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The space agency will decide by the end of the year if this is the chosen asteroid

NASA has been planning to capture an asteroid for experimental purposes, and it looks like the space agency has a few candidates in mind.
 
According to NASA, the prime candidate is an asteroid called 2011 MD. The plan is to capture the asteroid, shift it to a stable orbit around the moon, and send astronauts to explore it. NASA hopes to launch its Asteroid Redirect Mission (ARM) robotic spacecraft to rendezvous with 2011 MS in the year 2019, and send astronauts to it some time during the following decade while it orbits the moon.
 
The NASA report indicated that 2011 MD is about the size of a delivery truck, weighs 100 tons, and is the main focus right now due to its activity above Earth during the year 2011. The Spitzer Space Telescope caught a glimmer of 2011 MD 7,600 miles above our home planet at that time.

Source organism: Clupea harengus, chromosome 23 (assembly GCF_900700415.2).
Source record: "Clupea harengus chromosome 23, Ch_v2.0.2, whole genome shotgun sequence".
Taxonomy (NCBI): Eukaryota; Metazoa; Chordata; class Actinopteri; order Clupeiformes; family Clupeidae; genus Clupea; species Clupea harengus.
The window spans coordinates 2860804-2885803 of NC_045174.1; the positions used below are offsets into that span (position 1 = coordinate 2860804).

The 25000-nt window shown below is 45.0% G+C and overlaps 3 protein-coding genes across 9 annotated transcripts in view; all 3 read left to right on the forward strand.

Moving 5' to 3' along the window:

But just how do you capture an asteroid? NASA's plan is to either use a giant claw or inflatable bag.


Image of 2011 MD taken by NASA's Spitzer Space Telescope [Source: NASA]

If things don't turn out as planned with 2011 MD, NASA's next option is to send a spacecraft to a larger asteroid, extract a chunk of it, and bring it to the moon for exploration.
 
NASA is set to decide between the two options by the end of the year, and there are currently three candidates per option. 
 
"Observing these elusive remnants that may date from the formation of our solar system as they come close to Earth, is expanding our understanding of our world and the space it resides in," said John Grunsfeld, associate administrator for NASA's Science Mission Directorate.
 
"Closer study of these objects challenge our capabilities for future exploration and will help us test ways to protect our planet from impact. The Spitzer observatory is one of our tools to identify and characterize potential candidate targets for the asteroid mission."
 
NASA, however, won't stop at just one asteroid. It plans to capture 10 asteroids of various sizes by the early 2020s. 

Source: NASA





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